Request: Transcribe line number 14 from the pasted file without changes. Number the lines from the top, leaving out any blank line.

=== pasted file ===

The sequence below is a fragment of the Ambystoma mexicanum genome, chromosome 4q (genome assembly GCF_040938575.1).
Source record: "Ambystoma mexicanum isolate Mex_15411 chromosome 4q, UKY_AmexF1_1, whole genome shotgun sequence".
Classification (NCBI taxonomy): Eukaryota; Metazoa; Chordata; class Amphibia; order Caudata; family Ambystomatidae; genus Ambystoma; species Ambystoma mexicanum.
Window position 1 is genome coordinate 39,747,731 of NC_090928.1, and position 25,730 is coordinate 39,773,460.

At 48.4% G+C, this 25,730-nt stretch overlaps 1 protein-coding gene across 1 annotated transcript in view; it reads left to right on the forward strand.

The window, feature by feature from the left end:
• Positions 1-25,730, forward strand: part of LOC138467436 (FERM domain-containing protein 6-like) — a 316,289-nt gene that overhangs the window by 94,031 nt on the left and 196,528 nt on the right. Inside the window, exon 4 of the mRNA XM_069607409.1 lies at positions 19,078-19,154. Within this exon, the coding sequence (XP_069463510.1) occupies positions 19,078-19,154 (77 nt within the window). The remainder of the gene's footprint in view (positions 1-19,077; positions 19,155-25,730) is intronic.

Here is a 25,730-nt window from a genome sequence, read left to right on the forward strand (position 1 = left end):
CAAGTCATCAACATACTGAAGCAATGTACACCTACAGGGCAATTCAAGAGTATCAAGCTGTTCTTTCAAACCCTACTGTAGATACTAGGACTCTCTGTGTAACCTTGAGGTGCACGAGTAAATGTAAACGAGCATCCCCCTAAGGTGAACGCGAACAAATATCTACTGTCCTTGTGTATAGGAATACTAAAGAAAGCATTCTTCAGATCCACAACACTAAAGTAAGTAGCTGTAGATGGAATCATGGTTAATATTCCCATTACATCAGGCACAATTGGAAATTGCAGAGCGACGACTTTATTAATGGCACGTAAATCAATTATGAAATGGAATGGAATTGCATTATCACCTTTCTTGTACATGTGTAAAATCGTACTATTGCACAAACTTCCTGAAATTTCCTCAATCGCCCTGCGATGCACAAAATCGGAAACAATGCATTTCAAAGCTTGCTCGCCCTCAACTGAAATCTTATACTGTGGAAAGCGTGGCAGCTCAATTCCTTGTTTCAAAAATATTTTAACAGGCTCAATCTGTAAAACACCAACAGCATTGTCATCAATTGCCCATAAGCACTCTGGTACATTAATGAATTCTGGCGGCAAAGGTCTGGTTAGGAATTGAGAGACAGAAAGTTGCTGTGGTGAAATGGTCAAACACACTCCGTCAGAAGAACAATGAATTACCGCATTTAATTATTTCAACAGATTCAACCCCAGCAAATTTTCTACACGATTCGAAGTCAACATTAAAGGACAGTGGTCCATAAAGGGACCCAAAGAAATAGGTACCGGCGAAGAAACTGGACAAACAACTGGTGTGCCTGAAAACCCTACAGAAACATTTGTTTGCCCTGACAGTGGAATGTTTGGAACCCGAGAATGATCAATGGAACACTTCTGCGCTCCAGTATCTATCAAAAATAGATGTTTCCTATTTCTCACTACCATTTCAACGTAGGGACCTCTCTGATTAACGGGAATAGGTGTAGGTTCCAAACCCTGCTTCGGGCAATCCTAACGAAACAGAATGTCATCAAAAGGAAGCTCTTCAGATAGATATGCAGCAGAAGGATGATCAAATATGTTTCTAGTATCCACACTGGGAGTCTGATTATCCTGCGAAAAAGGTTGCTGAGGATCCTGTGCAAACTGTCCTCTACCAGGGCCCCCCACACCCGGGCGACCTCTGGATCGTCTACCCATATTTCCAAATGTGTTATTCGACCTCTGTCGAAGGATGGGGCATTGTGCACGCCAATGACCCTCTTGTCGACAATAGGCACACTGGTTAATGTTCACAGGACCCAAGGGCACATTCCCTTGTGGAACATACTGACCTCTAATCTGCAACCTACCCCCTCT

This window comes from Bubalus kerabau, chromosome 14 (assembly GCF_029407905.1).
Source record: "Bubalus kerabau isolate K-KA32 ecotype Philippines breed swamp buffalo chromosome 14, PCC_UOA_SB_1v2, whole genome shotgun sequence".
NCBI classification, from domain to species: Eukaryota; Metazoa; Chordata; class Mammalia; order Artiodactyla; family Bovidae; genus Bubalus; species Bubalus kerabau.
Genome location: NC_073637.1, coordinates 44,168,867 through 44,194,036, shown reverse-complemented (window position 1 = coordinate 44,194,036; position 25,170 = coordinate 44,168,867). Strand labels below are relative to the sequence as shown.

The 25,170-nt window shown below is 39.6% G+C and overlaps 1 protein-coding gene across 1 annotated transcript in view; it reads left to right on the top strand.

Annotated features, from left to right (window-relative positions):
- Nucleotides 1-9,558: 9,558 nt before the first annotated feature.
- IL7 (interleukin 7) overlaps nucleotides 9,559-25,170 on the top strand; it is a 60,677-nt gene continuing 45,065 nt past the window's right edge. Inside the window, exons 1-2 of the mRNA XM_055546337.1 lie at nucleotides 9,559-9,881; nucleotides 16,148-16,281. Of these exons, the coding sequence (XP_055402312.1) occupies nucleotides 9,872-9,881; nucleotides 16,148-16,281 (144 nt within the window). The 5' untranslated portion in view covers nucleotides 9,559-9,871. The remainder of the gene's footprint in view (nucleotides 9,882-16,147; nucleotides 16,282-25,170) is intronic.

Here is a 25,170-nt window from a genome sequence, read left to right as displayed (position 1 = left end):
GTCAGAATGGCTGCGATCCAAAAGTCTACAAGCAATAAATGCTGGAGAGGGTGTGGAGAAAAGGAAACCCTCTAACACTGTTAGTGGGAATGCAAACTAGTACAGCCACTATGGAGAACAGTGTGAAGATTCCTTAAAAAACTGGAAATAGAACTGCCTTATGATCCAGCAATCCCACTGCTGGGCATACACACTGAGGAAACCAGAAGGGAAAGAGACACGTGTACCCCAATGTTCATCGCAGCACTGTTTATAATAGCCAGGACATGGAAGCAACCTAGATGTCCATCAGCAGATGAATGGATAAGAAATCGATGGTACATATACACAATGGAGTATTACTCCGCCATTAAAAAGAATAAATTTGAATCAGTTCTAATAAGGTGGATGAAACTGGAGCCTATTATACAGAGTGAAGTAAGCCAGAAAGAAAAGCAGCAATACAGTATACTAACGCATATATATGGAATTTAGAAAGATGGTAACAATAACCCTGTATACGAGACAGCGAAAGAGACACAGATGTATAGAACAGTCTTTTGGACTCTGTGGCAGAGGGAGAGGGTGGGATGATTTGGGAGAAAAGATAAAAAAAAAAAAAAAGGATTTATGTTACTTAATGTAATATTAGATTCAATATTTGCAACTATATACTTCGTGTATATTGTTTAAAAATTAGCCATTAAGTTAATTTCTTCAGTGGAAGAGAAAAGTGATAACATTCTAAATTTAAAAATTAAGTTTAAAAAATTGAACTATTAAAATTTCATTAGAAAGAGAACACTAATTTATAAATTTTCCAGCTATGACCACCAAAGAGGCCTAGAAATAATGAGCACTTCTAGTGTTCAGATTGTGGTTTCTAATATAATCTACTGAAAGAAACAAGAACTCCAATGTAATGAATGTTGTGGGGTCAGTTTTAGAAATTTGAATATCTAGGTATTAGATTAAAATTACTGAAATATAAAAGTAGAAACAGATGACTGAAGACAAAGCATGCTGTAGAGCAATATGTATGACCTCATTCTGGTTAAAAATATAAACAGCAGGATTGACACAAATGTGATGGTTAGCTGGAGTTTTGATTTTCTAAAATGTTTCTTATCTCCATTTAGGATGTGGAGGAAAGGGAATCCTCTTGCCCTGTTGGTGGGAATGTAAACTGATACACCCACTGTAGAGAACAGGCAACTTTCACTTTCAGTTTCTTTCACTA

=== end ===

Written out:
The 25,170-nt window shown below is 39.6% G+C and overlaps 1 protein-coding gene across 1 annotated transcript in view; it reads left to right on the top strand.